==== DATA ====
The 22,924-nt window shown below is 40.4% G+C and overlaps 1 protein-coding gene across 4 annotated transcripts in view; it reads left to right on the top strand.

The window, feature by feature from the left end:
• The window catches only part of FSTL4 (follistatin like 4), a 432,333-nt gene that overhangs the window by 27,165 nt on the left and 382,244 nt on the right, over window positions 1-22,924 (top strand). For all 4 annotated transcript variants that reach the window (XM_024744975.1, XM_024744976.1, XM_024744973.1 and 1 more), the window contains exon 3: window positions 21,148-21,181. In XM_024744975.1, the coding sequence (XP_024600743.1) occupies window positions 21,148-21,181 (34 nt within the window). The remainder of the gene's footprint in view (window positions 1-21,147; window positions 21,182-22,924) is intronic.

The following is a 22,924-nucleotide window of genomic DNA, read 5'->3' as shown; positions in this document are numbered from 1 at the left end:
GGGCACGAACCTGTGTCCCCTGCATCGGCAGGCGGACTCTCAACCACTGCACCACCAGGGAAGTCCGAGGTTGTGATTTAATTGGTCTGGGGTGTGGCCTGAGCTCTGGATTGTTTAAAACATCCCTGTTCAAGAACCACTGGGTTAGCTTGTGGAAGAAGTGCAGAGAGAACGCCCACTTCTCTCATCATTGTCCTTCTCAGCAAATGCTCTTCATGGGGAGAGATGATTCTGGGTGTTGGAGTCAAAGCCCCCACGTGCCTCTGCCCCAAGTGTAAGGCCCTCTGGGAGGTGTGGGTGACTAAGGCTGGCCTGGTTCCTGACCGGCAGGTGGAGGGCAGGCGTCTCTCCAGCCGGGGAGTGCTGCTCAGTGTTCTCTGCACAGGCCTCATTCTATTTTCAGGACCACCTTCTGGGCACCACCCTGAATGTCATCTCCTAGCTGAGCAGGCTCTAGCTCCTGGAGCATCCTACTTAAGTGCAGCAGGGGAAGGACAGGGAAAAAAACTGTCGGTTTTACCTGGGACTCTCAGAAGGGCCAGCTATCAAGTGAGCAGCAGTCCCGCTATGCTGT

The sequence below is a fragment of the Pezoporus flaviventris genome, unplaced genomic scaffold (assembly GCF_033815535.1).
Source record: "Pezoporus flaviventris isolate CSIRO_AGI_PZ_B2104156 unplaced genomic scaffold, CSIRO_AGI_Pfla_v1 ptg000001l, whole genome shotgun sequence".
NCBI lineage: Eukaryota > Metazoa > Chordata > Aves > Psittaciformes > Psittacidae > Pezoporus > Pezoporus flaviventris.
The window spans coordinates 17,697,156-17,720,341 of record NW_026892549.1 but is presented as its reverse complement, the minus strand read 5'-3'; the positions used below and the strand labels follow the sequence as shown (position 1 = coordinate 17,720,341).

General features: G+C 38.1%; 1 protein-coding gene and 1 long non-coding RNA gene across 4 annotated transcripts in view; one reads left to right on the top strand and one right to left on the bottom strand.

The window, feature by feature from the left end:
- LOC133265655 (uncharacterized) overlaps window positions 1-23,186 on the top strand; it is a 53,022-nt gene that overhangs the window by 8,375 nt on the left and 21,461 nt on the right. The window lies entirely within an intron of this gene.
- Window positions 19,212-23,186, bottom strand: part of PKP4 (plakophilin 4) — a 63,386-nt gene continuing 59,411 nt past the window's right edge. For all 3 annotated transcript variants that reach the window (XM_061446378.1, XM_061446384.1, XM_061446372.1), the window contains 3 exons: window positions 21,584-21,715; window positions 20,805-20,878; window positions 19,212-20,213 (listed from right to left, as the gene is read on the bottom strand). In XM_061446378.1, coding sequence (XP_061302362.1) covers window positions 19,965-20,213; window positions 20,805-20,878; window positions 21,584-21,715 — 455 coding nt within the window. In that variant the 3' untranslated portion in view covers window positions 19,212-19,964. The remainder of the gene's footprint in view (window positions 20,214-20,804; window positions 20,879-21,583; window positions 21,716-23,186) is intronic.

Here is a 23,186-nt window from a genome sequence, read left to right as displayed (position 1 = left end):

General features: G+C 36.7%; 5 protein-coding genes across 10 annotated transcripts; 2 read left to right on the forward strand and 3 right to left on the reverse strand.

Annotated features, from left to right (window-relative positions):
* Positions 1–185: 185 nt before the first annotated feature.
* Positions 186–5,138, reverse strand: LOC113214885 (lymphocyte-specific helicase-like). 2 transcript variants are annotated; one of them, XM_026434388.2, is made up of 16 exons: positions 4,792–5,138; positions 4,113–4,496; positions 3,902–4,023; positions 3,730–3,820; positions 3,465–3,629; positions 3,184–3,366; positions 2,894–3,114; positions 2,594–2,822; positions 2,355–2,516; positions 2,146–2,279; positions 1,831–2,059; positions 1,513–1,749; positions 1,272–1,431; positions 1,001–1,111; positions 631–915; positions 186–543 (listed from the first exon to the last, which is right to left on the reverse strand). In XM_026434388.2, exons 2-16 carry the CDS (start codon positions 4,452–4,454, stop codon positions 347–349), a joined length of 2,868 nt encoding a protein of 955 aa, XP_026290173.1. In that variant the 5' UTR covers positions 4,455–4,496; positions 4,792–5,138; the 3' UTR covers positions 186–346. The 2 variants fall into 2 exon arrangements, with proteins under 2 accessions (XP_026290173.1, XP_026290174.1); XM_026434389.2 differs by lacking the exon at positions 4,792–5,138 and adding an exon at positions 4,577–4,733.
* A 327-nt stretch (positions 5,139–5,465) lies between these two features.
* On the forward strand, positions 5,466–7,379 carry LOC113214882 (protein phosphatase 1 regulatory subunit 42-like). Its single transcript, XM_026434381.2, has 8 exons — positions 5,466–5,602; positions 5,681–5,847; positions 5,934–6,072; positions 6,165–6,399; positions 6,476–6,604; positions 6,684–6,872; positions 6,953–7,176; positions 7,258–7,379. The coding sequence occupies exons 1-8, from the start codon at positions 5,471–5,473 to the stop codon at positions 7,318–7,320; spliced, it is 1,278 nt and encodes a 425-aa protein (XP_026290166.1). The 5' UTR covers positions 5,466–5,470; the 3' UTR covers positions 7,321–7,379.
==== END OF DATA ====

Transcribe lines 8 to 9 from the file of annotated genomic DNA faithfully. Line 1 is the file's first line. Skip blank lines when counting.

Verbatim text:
NCBI lineage: Eukaryota > Metazoa > Chordata > Aves > Psittaciformes > Psittacidae > Pezoporus > Pezoporus flaviventris.
The window spans coordinates 17,697,156-17,720,341 of record NW_026892549.1 but is presented as its reverse complement, the minus strand read 5'-3'; the positions used below and the strand labels follow the sequence as shown (position 1 = coordinate 17,720,341).